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Artist rendering of the Mars rover  (Source: NASA)
Even if this is the end, we have much to celebrate

Not surprisingly, the NASA Mars rovers have been a joyful topic of discussion here at the American Geophysical Union event in San Francisco.  This yearly gathering of science and space egg heads from around the world offers a unique environment for everyone to discuss current happenings in the scientific community.

Seemingly crushing every road block the Red Planet can place in front of them, the solar-powered NASA Mars rovers are still chugging away - for now.  Originally scheduled for a 90-day mission on Mars, Spirit and Opportunity persevered through just about all odds - even surviving a dust storm many in the scientific community would end the mission.

After making the biggest find since arriving on Mars in January 2004, both rovers are in for a brutal Martian winter, with scientists at AGU admitting it is possible the Rovers will never be heard of a gain.  As New York Times writer Kenneth Chang described it, the "lame" wheel on Spirit ended up helping make a huge discovery, but NASA can do very little to help try and protect its prized rovers.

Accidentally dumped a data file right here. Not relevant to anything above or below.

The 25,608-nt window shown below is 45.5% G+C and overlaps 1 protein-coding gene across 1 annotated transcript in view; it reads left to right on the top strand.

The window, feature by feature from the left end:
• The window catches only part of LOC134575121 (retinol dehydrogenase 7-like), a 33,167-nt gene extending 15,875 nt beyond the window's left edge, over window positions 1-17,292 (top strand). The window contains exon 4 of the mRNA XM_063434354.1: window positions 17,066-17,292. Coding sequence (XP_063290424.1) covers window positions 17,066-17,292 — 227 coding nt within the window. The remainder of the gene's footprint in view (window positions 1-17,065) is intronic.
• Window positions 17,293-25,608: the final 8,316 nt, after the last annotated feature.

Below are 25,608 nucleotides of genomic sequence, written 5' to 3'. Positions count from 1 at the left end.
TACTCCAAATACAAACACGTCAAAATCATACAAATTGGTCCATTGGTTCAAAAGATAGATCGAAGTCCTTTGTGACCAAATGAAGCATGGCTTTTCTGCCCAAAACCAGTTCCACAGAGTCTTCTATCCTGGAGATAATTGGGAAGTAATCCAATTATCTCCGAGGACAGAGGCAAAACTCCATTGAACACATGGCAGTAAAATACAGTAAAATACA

I hope both rovers are able to withstand another brutal Martian winter, but researchers don't seem overly optimistic about seeing great progress from either rover next spring.  If Spirit is unable to reach a sunny spot on the plateau it is exploring, it could be doomed forever.  The rover has to reach the predetermined location by Christmas, but continues to face a difficult journey, especially since it must stop and recharge its batteries for one day just to travel one hour.

If this winter proves to be the end of the Mars rovers, we can only sit back and enjoy how well they have done over the past several years.




"We are going to continue to work with them to make sure they understand the reality of the Internet.  A lot of these people don't have Ph.Ds, and they don't have a degree in computer science." -- RIM co-CEO Michael Lazaridis
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